Today we launch the Acclaro Energy Programme, and with it comes a series of free guidance that opens up the world of energy management and policy. Today we begin with a jargon busting look at UK energy and carbon compliance.

The energy and carbon industry is so full of reporting acronyms, that sometimes it’s hard to keep up.  July (2018) brought yet another to the doors of the UK corporate world; SECR – Streamlined Energy Carbon Reporting. For the many businesses currently navigating the energy and carbon regulatory regimes, adding another to the mix should not be too difficult to handle. In many instances, reporting requirements utilise the same energy data in a variety of ways to translate into business energy and carbon. But, as new regulations are added, the harder the names roll off the tongue.

Let’s talk a bit about what currently exists.

Climate Change Levy is first of the two energy taxes targeted towards energy-intensive organisations. Introduced in 2001, the tax is applied to electricity and gas bills for all businesses and public sector organisations that pay the standard rate of VAT. Exempt from CCL are businesses using less than 1,000kWh electricity and less than 4,397kWh gas, per month. No reporting is required by business energy users. CCL seems to be here for the long haul.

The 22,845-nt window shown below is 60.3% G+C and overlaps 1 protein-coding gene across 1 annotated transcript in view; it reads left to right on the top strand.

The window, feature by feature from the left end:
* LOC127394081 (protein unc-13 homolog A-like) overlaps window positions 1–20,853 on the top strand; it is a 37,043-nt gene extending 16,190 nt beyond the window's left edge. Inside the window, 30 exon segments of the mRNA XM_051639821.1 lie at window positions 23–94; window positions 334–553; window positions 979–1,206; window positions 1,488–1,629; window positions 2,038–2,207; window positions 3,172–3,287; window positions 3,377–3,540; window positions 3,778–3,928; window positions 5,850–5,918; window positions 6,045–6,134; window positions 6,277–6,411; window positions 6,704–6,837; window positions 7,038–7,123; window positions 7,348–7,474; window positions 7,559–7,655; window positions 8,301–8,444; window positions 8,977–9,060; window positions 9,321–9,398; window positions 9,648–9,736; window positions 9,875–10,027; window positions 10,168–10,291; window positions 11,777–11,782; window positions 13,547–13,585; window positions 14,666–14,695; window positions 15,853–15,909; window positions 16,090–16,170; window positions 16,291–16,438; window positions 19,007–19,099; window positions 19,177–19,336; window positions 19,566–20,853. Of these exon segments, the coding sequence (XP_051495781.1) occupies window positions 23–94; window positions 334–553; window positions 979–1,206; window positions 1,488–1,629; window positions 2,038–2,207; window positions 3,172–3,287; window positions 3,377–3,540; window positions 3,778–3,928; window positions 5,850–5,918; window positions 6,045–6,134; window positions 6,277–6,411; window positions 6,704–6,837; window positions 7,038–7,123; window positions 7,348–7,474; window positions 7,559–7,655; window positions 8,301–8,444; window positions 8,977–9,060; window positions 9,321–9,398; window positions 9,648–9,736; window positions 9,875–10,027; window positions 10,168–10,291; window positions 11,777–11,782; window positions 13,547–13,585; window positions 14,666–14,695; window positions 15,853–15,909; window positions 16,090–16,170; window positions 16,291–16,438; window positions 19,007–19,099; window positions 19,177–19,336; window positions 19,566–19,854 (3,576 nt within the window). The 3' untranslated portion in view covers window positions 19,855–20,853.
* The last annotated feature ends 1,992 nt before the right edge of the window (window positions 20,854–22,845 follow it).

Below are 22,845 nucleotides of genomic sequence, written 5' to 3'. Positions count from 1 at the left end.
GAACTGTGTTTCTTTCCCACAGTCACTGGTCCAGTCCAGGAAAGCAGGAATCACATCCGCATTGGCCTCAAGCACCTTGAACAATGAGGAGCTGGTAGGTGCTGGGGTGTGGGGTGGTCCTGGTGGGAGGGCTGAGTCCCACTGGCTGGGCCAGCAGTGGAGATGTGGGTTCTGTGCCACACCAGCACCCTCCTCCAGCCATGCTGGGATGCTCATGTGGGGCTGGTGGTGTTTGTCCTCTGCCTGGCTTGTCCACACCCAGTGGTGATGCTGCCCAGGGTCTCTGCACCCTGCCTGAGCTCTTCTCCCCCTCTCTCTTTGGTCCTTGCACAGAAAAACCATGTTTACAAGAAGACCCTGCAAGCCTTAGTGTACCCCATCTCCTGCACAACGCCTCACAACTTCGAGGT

Mandatory greenhouse gas reporting (MGHG reporting), introduced in 2013, requires all UK quoted companies to publicly report their greenhouse gas emissions on all forms of energy used annually. At present this policy only affects around 1200 companies. The main focus is on transparency of carbon data for carbon management and reduction.

The Carbon Reduction Commitment Energy Efficiency Scheme, this one doesn’t exactly roll of the tongue, but luckily it is also known as the CRC scheme. CRC is second of the two energy taxes targeted towards large energy-intensive organisations. This tax and reporting mechanism, introduced in 2016, is levied to encourage eligible businesses and public sector organisations to consume energy more efficiently. Over 5000 undertakings report annually to the Environment Agency. The reports cover UK energy use and the purchase of allowances to cover their carbon emissions. The scheme phases cover emissions generated over UK financial year; March 2019 will mark the last phase – the end of the CRC scheme.